The other option is this thing called bundles. Basically, beginning about three months before the publication date, Baen offers a bundle of all the e-books that will be published in that month for a reduced rate and for a limited time. You have to purchase the whole bundle at once, but you typically get the books for a much reduced rate over the $9.99/$8.99/$6.99 of the single e-book prices. For example, the October 2013 Monthly Baen Bundle is priced at $18.00, and it contains five new novels and one novel that is having its mass market paperback edition released in October. This is a significant savings over the $51.94 total single e-book pricing of the six novels. The bundle release process is a lengthy one: in the third month before official release, you receive the first half of each book in what is essentially the e-ARC edition; in the second month before official release, you receive the next fourth of the e-ARC edition; and in the month before official release you receive the full text of the final edited version identical to what will be in the hard copy edition. To view and order the October 2013 bundle go here.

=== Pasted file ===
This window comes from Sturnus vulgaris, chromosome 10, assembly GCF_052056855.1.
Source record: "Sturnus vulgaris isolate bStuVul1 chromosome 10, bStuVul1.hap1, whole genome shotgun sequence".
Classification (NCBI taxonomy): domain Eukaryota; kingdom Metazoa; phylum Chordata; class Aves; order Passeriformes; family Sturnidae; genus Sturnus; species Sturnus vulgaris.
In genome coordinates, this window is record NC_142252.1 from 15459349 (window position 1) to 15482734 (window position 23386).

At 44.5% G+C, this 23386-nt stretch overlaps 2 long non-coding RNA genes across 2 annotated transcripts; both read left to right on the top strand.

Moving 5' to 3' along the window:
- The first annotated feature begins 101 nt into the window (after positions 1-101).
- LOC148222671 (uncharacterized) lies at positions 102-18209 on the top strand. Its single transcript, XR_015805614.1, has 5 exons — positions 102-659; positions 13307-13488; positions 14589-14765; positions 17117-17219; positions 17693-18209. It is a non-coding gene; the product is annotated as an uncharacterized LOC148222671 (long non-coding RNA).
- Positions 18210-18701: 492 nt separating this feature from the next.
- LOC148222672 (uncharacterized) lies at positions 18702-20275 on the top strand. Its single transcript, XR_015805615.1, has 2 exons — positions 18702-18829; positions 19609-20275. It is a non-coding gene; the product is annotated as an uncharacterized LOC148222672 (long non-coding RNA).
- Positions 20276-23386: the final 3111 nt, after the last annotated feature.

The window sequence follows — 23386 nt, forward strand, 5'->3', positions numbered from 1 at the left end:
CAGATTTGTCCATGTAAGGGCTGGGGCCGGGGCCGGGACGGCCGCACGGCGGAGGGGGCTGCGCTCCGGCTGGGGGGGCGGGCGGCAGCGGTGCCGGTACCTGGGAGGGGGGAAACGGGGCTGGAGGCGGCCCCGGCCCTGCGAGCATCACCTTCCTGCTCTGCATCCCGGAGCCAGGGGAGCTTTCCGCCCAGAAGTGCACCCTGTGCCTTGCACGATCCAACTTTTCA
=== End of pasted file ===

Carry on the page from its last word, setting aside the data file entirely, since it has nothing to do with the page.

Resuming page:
All things considered, I’m proud to have my first novel published by Baen Books, a truly forward-thinking traditional publisher. And in Baen’s case, that’s not a contradiction in terms.

Those Who Came Before

I’ve said in previous Fictorian blogs that I’ve been both an omnivorous and a ravenous reader since as far back as I can remember. Oddly enough, though, as I’ve also previously mentioned, I was never someone who knew at an early age that I was going to be a writer. I’m not sure why, other than I remember being tremendously in awe of anyone who could write a whole book, and never dreamed that I could do that.

I did, however, begin wishing that I could write a book. And I can tell you exactly when it happened. In early 1963 I was in 6th grade in a school on Ben Eielson Air Force Base, just south of Fairbanks, Alaska.

The Scholastic Book Program was in full swing by then, and every month or so a brochure would come out listing books we could order. I think it was in January that one listing in the brochure caught my eye. It had an intriguing descriptive blurb, an intriguing title-Catseye-and a cool cover.

David Cover 1

It was by Andre Norton, whom I’d never heard of before, but that was okay-I hadn’t heard of a lot of authors. I checked the space for it on the order form, and waited.

The day that it arrived, I brought the book home, plopped myself on my bed, opened the cover, and found myself lost in a strange and amazing new universe.

I had just encountered my first real science fiction. Eleanor Cameron’s The Wonderful Flight to the Mushroom Planet and Edward Eager’s Half Magic, charming though they were, lost me to a universe of interstellar civilizations, space travel, warfare, telepathy, sapient animals, and aliens. To this day, if I’m asked the “you’re alone on a desert island and you can only have the books of one author” question, Norton would be a finalist in my short list.